Directing equity in Brookfield or LaGrange isn’t the same as directing equity in Chicago’s Austin community. With respect to Black communities, Brown writes, equity has a very specific prescription. 

“Racial equity is required to restore Black neighborhoods, underdeveloped by deliberate public and private policies, practices, systems, and budgets. An authentic racial equity strategy will foster healing from past harms and support collective self-determination for the future.” 

Brown lays out five steps institutions must follow to implement “a robust racial equity strategy” at the Black neighborhood level (what he terms “spatial equity”): 

“Obtain a deep understanding of historical trauma inflicted on Black neighborhoods.

“Identify and stop all forms of ongoing historical trauma affecting Black neighborhoods.

“Make decision making participatory and deeply democratic for existing residents in redlined communities. 

“Ensure a meaningful community ownership and wealth-generating stake in all projects, programs, developments, and interventions using collective economics. 

“Make corrective and equitable budget allocations and funding choices to repair the damage caused by ongoing historical trauma on redlined neighborhoods.” 

I’ll venture to argue that, while this formula may not directly apply to white spaces, important parts of it extend to spaces everywhere. 

Achieving equity in all forms requires identifying historical trauma inflicted on the marginalized — whether, for instance, we’re talking about a school district’s LGBTQ population or its low-income students. 

A deep consideration and respect for why these inequities were brought about ought to guide the equity work. 

Participatory and democratic decision-making, adequate and equitable budgeting and community ownership — those are also requisite components of any equity work in any space.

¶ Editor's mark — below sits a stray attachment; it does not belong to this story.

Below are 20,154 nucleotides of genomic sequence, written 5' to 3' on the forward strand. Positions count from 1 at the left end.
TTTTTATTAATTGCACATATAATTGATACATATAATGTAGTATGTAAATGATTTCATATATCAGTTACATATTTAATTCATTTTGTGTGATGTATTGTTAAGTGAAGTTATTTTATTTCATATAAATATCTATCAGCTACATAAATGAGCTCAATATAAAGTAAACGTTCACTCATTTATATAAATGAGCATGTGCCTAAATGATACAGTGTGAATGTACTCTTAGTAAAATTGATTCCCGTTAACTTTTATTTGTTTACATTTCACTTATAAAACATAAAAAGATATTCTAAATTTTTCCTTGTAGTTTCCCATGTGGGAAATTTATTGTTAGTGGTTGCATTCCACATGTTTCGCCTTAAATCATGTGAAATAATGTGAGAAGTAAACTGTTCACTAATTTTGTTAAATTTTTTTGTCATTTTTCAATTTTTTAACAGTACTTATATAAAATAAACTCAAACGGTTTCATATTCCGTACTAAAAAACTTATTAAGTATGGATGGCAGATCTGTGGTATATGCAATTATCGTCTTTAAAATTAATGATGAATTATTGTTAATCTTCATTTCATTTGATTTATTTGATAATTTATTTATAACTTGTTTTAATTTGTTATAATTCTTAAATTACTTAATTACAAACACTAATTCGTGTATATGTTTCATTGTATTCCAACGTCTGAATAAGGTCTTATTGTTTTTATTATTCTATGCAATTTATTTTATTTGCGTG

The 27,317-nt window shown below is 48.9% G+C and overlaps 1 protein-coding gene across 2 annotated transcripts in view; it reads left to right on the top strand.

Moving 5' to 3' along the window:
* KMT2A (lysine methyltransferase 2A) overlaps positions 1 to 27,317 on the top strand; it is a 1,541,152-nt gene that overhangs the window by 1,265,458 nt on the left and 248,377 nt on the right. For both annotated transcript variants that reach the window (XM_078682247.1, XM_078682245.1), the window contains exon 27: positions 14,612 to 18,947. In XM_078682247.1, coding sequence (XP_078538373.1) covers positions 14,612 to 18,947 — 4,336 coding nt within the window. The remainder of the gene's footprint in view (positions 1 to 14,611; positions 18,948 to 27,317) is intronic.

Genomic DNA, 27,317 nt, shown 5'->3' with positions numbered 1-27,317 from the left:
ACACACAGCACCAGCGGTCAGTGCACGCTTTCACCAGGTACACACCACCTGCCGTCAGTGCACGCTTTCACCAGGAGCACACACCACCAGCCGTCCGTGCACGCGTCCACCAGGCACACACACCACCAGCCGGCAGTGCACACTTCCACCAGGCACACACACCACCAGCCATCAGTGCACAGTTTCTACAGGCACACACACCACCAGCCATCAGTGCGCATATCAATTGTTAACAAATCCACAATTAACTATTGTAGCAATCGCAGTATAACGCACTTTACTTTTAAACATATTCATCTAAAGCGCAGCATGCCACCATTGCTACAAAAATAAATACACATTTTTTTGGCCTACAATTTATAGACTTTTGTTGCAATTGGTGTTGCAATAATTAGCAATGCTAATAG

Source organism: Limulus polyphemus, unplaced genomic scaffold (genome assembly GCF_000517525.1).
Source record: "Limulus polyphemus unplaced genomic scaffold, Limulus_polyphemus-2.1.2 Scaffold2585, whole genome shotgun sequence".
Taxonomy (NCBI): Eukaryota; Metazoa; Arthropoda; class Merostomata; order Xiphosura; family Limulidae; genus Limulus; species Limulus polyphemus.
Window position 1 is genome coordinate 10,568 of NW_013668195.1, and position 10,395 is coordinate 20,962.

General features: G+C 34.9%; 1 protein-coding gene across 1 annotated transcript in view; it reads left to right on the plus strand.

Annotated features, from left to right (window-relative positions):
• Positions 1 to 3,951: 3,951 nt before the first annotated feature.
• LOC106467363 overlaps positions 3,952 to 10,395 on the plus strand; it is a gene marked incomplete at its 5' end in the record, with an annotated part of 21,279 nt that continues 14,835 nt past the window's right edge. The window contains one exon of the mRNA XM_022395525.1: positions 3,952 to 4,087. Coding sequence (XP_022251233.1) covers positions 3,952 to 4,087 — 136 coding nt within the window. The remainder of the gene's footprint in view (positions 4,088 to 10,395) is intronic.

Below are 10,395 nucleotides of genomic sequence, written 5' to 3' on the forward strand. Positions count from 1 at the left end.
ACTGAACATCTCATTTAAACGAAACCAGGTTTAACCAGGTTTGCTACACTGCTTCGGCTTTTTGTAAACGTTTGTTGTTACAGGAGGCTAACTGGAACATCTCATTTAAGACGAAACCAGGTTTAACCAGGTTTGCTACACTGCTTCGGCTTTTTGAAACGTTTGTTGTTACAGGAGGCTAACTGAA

And, as Porras and Rowe both pointed out, the people helping to lead these efforts anywhere must be empowered to do the work. But, as Rowe emphasized, people have to understand that equity isn’t just a Black and Brown thing, or something reserved for Black and Brown people. 

The concept shouldn’t be alien or exotic, particularly for people who hold the most power and privilege in any given institutional context. They’re the ones who should be shouldering the heaviest burden when it comes to doing equity work. 

But convincing people who have power of their responsibility to society and their role in various inequitable histories — related to gender, race, sex, wealth, etc. —may be the biggest hurdle facing equity professionals.

For instance, this is Porras describing her time working in a predominantly white institution before arriving at Dominican.

“I dealt with these challenges daily, it felt like,” she said. “For one, it’s convincing your colleagues that this work is necessary and important. When I went in, it was like getting to, ‘Yes, this is a problem and this is real’ … was a starting point.” 

What I was hearing from Porras, and what the long history of DEI hiring suggests, is that it seems like a lot of equity work is just fighting to get to a place where the work can actually begin.